Zhambyl region establishes sugar beet seed fund

ASTANA – Seed-breeding farms for sugar beets are being revived in the Zhambyl region. Farmers formerly spent up to $1.2 million to import seeds and the administration is creating its own seed fund to cut expenses.

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Photo credit: megamix52.ru

Sugar beets are one of the region’s most important crops and significant amounts have been allocated annually from the local budget to purchase imported seeds, according to the regional agriculture department.

In 2016, 420 million tenge (US$1.2 million) was earmarked from the regional budget to buy Avantazh seeds from France. The amount decreased to 350 million tenge (US$1.02 million) the following year. The need for Zhambyl farmers to purchase seeds from foreign producers increases the price of the final products.

The region has a significant need to create its own seed stock to decrease dependence on imported seeds and reduce product costs. At one time, the region had its own seed farms and experienced agricultural stations and is now furnishing mini-workshops with special equipment to raise their own seed material to high European standards. As a result, farms in the region plan to switch to domestic seeds within the next year.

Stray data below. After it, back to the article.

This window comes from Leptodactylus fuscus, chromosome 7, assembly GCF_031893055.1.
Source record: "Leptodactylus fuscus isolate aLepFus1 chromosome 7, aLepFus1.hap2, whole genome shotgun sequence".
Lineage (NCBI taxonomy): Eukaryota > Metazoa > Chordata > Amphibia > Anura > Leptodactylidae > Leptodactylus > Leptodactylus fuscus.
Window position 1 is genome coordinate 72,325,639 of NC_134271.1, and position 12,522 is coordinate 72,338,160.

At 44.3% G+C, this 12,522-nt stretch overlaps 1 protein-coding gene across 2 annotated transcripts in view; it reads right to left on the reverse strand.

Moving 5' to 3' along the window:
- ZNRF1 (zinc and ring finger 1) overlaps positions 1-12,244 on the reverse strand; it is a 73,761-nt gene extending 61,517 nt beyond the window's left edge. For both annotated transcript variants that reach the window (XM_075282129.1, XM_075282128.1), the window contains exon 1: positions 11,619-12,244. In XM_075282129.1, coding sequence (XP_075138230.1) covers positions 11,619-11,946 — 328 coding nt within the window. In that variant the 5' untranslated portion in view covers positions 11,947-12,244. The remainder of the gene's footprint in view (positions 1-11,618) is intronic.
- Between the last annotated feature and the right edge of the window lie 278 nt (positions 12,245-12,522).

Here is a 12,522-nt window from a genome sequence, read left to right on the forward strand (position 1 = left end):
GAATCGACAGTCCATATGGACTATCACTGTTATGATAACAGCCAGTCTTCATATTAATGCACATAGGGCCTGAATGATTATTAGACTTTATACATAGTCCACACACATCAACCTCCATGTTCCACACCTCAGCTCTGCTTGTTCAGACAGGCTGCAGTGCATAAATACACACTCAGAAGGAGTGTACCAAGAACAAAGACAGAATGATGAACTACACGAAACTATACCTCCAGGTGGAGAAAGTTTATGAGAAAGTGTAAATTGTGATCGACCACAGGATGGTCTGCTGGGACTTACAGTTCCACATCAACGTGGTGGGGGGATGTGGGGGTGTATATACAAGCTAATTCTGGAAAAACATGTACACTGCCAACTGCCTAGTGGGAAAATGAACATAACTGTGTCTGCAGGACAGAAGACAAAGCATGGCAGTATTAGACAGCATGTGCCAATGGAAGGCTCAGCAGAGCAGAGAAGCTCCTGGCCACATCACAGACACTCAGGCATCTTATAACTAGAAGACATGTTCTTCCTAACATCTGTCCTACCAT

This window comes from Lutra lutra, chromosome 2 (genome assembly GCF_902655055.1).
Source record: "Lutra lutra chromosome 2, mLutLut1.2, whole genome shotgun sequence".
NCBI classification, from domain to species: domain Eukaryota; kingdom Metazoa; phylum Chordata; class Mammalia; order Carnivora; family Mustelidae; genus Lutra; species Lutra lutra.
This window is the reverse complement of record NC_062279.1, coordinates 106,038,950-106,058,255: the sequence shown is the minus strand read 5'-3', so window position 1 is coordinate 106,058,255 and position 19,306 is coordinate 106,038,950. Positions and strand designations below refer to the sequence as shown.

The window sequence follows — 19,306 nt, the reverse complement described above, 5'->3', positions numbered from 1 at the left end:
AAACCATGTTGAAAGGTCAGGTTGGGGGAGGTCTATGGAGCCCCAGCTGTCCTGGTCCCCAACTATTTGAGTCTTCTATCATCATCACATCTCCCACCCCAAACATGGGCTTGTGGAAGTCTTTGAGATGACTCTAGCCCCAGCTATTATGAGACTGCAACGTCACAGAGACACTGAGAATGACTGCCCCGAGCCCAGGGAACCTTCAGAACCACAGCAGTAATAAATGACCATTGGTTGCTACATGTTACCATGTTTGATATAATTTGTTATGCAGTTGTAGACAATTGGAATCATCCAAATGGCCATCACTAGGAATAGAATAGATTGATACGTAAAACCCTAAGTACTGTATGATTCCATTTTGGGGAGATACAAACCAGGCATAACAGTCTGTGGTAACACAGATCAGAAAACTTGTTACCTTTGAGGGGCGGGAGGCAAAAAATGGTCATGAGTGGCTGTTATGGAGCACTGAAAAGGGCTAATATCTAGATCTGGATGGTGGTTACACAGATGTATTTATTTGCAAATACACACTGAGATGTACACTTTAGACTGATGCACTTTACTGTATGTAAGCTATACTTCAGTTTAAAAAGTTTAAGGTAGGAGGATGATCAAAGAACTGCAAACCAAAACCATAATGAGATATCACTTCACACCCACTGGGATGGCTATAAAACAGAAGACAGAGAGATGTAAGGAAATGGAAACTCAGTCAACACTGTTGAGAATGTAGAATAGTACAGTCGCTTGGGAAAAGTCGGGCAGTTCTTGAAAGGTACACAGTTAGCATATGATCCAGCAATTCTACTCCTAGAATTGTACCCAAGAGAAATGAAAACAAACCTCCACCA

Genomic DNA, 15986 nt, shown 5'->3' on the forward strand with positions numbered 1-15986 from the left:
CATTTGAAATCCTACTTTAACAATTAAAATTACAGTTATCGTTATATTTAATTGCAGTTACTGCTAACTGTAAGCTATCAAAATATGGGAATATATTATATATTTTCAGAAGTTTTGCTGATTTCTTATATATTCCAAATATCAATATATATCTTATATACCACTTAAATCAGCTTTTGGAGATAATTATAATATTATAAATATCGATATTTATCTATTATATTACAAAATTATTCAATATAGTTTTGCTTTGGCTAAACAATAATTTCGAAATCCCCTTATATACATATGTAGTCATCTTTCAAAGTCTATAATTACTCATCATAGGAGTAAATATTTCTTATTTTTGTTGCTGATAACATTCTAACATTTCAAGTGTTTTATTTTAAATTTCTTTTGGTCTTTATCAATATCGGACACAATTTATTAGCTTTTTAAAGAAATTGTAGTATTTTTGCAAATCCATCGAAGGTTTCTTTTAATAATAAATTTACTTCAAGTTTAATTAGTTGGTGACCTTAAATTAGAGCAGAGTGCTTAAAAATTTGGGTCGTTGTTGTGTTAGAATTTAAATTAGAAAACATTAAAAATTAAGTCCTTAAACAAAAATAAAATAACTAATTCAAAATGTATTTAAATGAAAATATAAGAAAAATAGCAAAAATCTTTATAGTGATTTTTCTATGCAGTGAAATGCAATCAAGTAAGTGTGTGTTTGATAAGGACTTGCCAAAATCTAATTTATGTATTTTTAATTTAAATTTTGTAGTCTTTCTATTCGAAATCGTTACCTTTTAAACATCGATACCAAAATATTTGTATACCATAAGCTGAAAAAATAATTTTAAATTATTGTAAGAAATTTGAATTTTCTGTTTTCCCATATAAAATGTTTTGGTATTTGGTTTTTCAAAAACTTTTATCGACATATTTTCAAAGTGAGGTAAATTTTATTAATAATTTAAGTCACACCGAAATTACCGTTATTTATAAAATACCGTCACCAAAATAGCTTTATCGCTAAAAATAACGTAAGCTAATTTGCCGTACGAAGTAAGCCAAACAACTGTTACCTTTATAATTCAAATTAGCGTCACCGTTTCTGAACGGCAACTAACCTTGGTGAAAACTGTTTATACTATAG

The regional agriculture department planned to breed sugar beets on ​​10,000 hectares this year, but only 8,300 hectares were planted. The largest areas for sugar beets are in the Kordai district, where farms recorded record yields last year using moisture-saving and up-to-date technologies.

In the last year, which wasn’t the most productive, farmers planted 9,000 hectares of beets and collected more than 120,000 tonnes of root crops. The average yield was 228 centners per hectare.

Since the 1930s, sugar beets have been cultivated on ​​more than 42,000 hectares in the region with an average yield of 300 centners per hectare. Famous farmer Dariga Zhantokhova produced 900 centners from every hectare.

With the elimination of large-scale agricultural collective farms in the 1990s, the region’s beet growers lost experienced personnel and the technology to grow the labour-intensive crop. As a result, by 2009, sugar beet crops were planted on fewer than 1,700 hectares. Today, the region is actively reviving this valuable agricultural activity.

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